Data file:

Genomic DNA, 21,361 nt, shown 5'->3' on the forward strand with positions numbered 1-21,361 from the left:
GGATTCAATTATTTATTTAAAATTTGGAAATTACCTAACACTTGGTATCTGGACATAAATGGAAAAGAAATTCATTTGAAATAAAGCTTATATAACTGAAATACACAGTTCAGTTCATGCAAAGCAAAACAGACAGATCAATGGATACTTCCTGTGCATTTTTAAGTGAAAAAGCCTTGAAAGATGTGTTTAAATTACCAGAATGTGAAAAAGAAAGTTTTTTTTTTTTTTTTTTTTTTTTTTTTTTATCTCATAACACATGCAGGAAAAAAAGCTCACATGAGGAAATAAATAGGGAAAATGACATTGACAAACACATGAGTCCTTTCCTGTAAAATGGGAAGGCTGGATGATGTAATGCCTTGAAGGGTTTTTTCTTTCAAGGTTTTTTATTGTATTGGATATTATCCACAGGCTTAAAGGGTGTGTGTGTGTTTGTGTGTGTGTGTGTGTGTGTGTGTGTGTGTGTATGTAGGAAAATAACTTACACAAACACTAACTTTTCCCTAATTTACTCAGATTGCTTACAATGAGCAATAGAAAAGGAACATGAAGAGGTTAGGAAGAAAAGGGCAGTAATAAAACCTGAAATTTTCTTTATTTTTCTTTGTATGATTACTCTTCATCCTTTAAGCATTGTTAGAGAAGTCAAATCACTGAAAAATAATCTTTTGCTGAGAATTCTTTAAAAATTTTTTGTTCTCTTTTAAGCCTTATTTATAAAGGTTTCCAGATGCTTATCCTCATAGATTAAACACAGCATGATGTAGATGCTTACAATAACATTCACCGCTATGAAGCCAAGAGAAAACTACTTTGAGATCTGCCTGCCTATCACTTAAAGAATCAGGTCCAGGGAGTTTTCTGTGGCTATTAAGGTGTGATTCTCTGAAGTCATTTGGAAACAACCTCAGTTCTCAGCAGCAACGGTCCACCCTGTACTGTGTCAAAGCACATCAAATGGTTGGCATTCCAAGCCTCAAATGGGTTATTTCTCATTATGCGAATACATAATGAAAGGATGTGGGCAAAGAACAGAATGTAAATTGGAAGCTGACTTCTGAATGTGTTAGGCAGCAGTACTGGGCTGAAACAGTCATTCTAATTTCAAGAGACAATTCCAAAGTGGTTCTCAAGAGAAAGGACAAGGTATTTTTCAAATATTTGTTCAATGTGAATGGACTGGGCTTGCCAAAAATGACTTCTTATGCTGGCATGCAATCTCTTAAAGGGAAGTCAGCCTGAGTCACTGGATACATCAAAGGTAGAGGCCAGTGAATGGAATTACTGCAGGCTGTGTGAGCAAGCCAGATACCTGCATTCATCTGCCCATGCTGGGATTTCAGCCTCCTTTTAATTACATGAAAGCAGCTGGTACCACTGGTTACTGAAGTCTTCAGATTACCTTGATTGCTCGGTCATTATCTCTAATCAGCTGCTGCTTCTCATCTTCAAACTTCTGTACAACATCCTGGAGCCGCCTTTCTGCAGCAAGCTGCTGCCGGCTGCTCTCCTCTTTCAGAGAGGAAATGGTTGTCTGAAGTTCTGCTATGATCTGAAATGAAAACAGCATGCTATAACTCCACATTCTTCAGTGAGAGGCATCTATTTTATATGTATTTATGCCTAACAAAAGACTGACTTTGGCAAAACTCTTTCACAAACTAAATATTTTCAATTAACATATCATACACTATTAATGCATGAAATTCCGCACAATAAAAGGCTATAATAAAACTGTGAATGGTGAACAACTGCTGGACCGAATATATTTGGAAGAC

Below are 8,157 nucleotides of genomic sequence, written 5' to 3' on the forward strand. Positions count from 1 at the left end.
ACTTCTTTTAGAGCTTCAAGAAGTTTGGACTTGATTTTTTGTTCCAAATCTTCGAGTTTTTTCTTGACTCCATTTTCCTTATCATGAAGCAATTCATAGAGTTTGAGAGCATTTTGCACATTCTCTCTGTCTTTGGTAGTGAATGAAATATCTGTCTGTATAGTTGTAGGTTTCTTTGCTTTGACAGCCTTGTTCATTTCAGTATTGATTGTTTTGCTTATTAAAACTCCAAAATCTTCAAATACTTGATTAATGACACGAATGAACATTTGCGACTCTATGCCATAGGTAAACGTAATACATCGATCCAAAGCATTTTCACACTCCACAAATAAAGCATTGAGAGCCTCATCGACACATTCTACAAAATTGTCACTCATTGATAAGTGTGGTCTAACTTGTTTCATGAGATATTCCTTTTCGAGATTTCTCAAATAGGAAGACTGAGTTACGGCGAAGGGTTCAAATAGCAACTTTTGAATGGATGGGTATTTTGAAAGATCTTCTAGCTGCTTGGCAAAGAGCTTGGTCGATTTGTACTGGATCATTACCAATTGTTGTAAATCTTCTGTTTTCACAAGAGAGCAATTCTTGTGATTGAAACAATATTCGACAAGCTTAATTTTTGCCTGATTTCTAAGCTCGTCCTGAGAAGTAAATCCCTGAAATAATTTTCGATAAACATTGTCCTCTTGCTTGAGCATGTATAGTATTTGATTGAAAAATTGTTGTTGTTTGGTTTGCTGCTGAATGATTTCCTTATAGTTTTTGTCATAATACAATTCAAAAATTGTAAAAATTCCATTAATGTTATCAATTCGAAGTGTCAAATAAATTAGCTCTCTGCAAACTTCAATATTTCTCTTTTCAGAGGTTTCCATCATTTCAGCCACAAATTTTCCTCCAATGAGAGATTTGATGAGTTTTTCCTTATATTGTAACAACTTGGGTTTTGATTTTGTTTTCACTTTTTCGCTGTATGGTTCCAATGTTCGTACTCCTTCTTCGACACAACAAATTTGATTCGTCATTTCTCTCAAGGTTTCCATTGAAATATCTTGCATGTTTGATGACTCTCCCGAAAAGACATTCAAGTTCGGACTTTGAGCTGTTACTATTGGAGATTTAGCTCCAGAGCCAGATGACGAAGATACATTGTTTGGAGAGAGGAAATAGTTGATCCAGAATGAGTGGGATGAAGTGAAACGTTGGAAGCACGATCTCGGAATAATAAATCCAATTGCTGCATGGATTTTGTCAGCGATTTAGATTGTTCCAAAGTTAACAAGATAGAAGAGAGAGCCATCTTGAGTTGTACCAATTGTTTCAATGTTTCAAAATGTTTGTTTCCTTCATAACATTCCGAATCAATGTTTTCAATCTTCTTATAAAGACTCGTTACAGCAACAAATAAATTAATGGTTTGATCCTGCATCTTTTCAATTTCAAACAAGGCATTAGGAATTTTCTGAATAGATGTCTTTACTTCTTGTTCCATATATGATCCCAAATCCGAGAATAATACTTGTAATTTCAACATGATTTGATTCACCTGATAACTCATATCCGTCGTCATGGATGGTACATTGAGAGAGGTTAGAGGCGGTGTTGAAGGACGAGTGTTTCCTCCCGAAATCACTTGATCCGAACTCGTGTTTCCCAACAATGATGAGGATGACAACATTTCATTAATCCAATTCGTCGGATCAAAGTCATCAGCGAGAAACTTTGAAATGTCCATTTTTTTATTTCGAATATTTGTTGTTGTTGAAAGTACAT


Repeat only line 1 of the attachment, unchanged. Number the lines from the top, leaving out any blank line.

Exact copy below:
Genomic DNA, 21,361 nt, shown 5'->3' on the forward strand with positions numbered 1-21,361 from the left: